This is not as laborious as you might think. I used a single sheet of medium-grade sandpaper, and it took maybe 15–20 minutes. And I just rubbed back and forth while exerting downward pressure. Initially I worked my way only through the prezygapophyseal ramus, which is the part of the turkey cervical that extends the furthest laterally. Once I was satisfied that the plane between eroded prezyg and the intact postzyg was parasagittal, I just kept the vertebra parallel to the sandpaper and kept rubbing. (Sorry I didn’t think to get a photo at this stage.)

One thing that took me by surprise is that there was so very much bone dust. I mean, I am an idiot that this surprised me, since the whole purpose of this exercise was to reduce one half of this vertebra to bone dust. But the lesson to be learned here is to do it on the easily-cleaned bathroom floor — not on the desk next to the computer keyboard and above a carpet. Learn from my mistakes, folks!

Anyway, after some work on the prezyg/postzyg pair, here’s how the vertebra was looking:

You can see straight away that the prezyg ramus, postzyg ramus and parapophyseal ramus are extensively pneumatized, honeycombed with small, irregular air-spaces. In this image it looks like the region of bone between the pre- and postzygs is much more solid, but this is an illusion: what we’re seeing here is a section through the cortical  bone of the neural arch, cut parallel to the surface. Let this be a warning not to over-interpret individual slices of CT-scans!

Once we get a little deeper, we see that the whole wall of the neural arch — and indeed the centrum and the neural spine — is honeycombed, just like the zyg rami:

Now we have another area of what I’m going to call Phantom Apneumaticity: the posterior part of the centrum looks like solid bone, apart from a few pneumatic spaces in the posteroventral extremity. Again, this is an illusion.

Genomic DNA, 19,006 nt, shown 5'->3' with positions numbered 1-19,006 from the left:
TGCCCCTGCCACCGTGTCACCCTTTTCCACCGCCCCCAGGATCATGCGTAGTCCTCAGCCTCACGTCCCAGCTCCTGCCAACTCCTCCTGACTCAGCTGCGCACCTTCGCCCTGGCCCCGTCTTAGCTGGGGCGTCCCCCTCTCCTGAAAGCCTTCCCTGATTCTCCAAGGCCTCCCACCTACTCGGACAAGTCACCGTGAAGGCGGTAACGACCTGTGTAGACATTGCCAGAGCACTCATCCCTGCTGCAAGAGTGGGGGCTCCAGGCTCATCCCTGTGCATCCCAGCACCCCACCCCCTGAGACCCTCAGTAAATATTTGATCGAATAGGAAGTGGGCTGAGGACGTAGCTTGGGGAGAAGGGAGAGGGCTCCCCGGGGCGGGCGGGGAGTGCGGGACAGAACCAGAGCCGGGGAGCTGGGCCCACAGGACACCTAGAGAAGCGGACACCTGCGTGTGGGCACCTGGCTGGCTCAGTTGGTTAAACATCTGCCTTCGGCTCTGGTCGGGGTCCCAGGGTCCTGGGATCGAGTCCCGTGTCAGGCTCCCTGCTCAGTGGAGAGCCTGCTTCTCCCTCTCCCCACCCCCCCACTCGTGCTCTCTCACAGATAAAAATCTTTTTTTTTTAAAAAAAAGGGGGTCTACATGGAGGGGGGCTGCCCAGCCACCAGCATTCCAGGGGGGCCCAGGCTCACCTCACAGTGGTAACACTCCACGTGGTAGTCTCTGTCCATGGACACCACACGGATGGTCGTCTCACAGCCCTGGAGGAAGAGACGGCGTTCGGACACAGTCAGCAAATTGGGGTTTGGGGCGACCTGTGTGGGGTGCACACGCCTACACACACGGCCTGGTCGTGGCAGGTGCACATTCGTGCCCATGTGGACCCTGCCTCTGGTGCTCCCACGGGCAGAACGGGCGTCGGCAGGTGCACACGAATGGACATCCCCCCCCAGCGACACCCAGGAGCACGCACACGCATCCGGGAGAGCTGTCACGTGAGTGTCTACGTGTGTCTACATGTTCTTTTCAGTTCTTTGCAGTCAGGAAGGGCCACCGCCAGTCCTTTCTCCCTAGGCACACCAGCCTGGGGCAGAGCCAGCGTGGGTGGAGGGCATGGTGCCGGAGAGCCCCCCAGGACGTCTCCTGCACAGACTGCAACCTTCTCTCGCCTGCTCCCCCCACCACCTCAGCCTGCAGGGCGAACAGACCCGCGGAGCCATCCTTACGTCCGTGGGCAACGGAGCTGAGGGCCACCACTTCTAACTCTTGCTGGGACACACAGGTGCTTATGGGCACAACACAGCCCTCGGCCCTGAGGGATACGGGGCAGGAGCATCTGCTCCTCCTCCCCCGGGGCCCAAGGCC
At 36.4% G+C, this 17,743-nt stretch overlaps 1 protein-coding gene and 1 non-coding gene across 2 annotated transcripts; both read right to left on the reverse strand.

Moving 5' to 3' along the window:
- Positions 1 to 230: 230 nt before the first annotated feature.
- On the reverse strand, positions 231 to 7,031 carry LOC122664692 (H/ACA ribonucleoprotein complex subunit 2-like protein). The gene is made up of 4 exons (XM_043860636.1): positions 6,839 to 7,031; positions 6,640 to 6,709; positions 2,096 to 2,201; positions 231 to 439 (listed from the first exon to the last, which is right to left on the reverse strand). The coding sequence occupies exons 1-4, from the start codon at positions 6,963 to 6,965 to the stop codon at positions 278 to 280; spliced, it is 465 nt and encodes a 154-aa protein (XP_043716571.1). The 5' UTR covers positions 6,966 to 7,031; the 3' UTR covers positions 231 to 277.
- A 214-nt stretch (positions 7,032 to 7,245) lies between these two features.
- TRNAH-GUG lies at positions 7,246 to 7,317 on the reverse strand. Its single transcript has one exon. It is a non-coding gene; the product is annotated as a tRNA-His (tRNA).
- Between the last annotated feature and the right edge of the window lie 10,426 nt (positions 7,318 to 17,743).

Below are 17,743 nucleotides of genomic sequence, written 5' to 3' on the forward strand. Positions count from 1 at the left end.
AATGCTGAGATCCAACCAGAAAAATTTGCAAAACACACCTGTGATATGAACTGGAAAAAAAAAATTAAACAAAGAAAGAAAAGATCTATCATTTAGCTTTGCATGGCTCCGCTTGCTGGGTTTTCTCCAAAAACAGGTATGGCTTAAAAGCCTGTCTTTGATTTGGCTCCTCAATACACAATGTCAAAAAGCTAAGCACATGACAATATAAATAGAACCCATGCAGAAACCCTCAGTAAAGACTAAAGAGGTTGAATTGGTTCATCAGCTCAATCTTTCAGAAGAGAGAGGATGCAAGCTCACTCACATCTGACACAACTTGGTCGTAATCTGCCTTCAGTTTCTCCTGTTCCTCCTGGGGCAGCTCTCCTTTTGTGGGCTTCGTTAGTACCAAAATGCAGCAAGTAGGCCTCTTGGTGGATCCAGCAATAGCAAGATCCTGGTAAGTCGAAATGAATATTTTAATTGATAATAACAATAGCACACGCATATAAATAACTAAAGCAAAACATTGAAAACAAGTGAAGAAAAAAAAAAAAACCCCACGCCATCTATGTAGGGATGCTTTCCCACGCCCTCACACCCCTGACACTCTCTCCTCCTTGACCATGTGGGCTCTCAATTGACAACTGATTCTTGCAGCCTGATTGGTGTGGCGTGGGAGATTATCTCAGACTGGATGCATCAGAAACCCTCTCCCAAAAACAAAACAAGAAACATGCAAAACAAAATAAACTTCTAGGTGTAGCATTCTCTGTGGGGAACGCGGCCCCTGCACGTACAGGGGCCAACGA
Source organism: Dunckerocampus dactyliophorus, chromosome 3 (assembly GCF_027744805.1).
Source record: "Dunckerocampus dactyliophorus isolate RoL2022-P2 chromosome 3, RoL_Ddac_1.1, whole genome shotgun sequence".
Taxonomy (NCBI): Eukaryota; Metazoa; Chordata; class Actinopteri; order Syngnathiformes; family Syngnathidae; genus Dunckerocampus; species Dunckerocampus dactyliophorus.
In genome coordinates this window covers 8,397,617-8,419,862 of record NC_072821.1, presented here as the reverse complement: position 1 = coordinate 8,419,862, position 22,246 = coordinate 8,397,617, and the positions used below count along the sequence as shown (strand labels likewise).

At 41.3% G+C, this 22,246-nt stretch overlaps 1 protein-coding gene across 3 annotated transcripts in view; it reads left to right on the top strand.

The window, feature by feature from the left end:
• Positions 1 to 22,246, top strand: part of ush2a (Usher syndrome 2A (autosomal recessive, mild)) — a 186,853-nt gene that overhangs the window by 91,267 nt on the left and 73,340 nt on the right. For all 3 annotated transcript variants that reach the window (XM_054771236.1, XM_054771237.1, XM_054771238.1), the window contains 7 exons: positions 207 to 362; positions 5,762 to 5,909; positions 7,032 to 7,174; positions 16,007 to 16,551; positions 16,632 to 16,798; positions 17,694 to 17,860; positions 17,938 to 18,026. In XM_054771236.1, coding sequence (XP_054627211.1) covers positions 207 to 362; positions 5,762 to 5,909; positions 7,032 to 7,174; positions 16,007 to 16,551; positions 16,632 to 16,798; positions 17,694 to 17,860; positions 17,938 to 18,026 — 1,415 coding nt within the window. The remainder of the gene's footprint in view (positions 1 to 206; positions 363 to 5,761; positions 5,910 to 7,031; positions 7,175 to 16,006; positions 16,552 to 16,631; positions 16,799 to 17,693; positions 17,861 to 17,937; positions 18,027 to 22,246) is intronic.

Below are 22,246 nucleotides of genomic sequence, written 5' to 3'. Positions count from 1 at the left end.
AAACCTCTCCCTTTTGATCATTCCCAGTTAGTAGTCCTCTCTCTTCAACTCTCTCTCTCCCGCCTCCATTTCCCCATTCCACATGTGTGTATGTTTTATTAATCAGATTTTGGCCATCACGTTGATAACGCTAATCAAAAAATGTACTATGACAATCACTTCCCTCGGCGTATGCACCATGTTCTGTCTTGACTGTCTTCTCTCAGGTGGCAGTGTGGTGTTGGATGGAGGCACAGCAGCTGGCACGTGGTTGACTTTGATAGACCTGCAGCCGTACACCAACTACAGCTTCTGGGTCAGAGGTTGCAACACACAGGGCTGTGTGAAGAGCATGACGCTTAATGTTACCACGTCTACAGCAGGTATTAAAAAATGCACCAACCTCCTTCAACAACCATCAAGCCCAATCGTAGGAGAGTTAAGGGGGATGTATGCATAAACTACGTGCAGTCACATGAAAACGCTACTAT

Here’s the next place I stopped:

Here, the Phantom Apneumaticity is even more striking: seeing just this as a CT slice could easily mislead someone into thinking that almost the whole of the posteroventral part of the centrum is solid bone. But again, it’s just that we’re very close to the surface of the bone, and seeing a slice parallel to that surface.

This last image also shows an important point of technique: there is a low convex ridge running across the phantom apneumatic area from the top of the cotyle to the base of the centrum. This is where I had changed the angle I was holding the vertebra at, so I accidentally sanded the posteroventral part of the vertebra more than the rest. I found that it was important during this process to keep checking the angles, and to adjust: making sure I wasn’t sanding more from the front than the back, or from the top than the bottom, or leaving a ridge like this.

Also in this last photo you can see that I was just beginning to break through into the neural canal: the anterior part of it is now exposed, between the anterior part of the neural spine and the anterior articular surface. At this stage I sighted along from in front to get a sense of how much further I had to go:

Domestic turkey Meleagris gallopavo domesticus, 9th cervical vertebra, most of right side removed, in anterior view with dorsal to the right. Propped up on the coracoid of a different, larger, turkey.

Quite a way, I guess. Here it is rotated and cropped, so you can more easily recognise it:

Domestic turkey Meleagris gallopavo domesticus, 9th cervical vertebra, most of right side removed, in anterior view. You can see that the neural canal is still mostly intact.

More sanding was required. I sanded some more.

You’ve already seen the final result up at the top of the page, but here is a cleaned-up version of that image, oriented according to Definition 3 of Taylor and Wedel (2019):

Domestic turkey Meleagris gallopavo domesticus, 9th cervical vertebra, hemisected, in right medial view.

And if that isn’t beautiful, what is?

The exciting thing is, anyone can make one of these. Matt’s already explained how to extract and clean up bird vertebrae and given you some ideas of what to do with them. Prepare out some turkey vertebrae and get going with the sandpaper!

I leave you with one more image: the hemisected vertebra in anterior view, oriented with dorsal to the top, and mirrored so it make up a complete vertebra once more. Enjoy!